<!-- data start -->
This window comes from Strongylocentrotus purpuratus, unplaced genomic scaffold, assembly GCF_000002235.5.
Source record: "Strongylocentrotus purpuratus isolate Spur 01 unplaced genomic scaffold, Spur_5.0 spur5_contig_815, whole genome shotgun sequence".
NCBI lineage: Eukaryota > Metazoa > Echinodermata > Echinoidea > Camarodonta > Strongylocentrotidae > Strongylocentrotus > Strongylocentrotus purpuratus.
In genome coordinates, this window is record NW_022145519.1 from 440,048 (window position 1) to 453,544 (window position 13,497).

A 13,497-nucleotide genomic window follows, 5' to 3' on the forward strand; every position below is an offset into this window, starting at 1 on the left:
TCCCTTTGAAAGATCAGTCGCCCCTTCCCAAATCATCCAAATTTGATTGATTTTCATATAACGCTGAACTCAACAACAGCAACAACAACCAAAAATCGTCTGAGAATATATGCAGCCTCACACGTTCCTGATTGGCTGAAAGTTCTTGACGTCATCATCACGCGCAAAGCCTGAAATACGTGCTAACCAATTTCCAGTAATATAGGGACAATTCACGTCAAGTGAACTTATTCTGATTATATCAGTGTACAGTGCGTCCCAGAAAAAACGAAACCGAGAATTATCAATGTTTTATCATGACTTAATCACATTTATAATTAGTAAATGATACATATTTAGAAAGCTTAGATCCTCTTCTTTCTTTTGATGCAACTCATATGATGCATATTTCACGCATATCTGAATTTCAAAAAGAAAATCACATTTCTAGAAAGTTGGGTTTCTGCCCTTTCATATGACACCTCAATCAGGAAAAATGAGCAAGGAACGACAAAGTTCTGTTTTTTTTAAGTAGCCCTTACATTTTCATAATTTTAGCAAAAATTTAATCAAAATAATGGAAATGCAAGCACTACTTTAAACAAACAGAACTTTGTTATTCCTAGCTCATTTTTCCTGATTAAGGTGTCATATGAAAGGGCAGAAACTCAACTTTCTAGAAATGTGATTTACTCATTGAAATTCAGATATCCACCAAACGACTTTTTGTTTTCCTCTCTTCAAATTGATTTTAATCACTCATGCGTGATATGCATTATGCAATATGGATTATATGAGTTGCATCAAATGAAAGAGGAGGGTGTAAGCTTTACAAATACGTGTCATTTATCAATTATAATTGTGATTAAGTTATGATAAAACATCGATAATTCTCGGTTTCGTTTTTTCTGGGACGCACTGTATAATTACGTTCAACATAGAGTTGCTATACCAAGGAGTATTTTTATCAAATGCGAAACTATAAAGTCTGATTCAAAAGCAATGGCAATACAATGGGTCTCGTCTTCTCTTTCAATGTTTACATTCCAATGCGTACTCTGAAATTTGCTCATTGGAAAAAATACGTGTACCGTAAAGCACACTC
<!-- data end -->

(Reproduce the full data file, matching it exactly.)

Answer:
This window comes from Strongylocentrotus purpuratus, unplaced genomic scaffold, assembly GCF_000002235.5.
Source record: "Strongylocentrotus purpuratus isolate Spur 01 unplaced genomic scaffold, Spur_5.0 spur5_contig_815, whole genome shotgun sequence".
NCBI lineage: Eukaryota > Metazoa > Echinodermata > Echinoidea > Camarodonta > Strongylocentrotidae > Strongylocentrotus > Strongylocentrotus purpuratus.
In genome coordinates, this window is record NW_022145519.1 from 440,048 (window position 1) to 453,544 (window position 13,497).

A 13,497-nucleotide genomic window follows, 5' to 3' on the forward strand; every position below is an offset into this window, starting at 1 on the left:
TCCCTTTGAAAGATCAGTCGCCCCTTCCCAAATCATCCAAATTTGATTGATTTTCATATAACGCTGAACTCAACAACAGCAACAACAACCAAAAATCGTCTGAGAATATATGCAGCCTCACACGTTCCTGATTGGCTGAAAGTTCTTGACGTCATCATCACGCGCAAAGCCTGAAATACGTGCTAACCAATTTCCAGTAATATAGGGACAATTCACGTCAAGTGAACTTATTCTGATTATATCAGTGTACAGTGCGTCCCAGAAAAAACGAAACCGAGAATTATCAATGTTTTATCATGACTTAATCACATTTATAATTAGTAAATGATACATATTTAGAAAGCTTAGATCCTCTTCTTTCTTTTGATGCAACTCATATGATGCATATTTCACGCATATCTGAATTTCAAAAAGAAAATCACATTTCTAGAAAGTTGGGTTTCTGCCCTTTCATATGACACCTCAATCAGGAAAAATGAGCAAGGAACGACAAAGTTCTGTTTTTTTTAAGTAGCCCTTACATTTTCATAATTTTAGCAAAAATTTAATCAAAATAATGGAAATGCAAGCACTACTTTAAACAAACAGAACTTTGTTATTCCTAGCTCATTTTTCCTGATTAAGGTGTCATATGAAAGGGCAGAAACTCAACTTTCTAGAAATGTGATTTACTCATTGAAATTCAGATATCCACCAAACGACTTTTTGTTTTCCTCTCTTCAAATTGATTTTAATCACTCATGCGTGATATGCATTATGCAATATGGATTATATGAGTTGCATCAAATGAAAGAGGAGGGTGTAAGCTTTACAAATACGTGTCATTTATCAATTATAATTGTGATTAAGTTATGATAAAACATCGATAATTCTCGGTTTCGTTTTTTCTGGGACGCACTGTATAATTACGTTCAACATAGAGTTGCTATACCAAGGAGTATTTTTATCAAATGCGAAACTATAAAGTCTGATTCAAAAGCAATGGCAATACAATGGGTCTCGTCTTCTCTTTCAATGTTTACATTCCAATGCGTACTCTGAAATTTGCTCATTGGAAAAAATACGTGTACCGTAAAGCACACTC